What is Vibrato and what is Tremolo out of these three examples I am not even going there.
Tremolo normally means modulating the volume (without significantly modulating the pitch). It makes it sound like you're trembling because the sound comes and goes very quickly.
Vibrato normally means modulating the pitch (without significantly modulating the volume).
The point is that the only way to modulate the pitch on the concertina is to modulate the pressure (because reeds play flat when the pressure increase, which is why concertinas always sound out of tune!) - but then you'll get far more of the tremolo than the vibrato anyway. So, in practice, I don't think you can't do vibrato on a concertina, just various forms of tremolo.
The vibrato on fiddle, cello, voice(?), pipes, whistles etc is/can be, well, vibrato, because it works on the pitch, not affecting the volume much (though most can do tremolo too). I think this is the case for wind instruments, but maybe I need to be corrected.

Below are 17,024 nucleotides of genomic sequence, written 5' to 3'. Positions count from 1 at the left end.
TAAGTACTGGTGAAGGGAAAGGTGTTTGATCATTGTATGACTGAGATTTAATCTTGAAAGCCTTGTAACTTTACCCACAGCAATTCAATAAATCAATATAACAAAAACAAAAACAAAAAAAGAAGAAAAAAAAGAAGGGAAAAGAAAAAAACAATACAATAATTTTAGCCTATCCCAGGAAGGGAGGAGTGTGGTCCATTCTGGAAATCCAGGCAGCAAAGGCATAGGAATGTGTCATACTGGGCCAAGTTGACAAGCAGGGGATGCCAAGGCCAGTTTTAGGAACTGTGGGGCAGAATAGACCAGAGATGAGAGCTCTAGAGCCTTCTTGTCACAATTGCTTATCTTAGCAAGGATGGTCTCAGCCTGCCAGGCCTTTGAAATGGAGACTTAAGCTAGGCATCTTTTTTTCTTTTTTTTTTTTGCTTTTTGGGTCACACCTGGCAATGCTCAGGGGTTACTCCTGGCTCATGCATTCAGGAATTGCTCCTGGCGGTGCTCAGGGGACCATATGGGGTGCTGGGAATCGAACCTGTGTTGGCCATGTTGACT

So, avoiding any terminology controversy, the wobbling you can do on the concertina is completely different from the wobbling that is done on most other instruments.
Generally (in my experience) vibrato is used on other instruments to make the sound more interesting/expressive/"musical". Temolo is normally used to add tension - probably because it's the same effect you get when you're nervous/afraid.
The tremolo on accordeons with multiple reeds per note works by the two reeds being slightly out of tune, so as they come into and out of phase the sound gets louder and softer.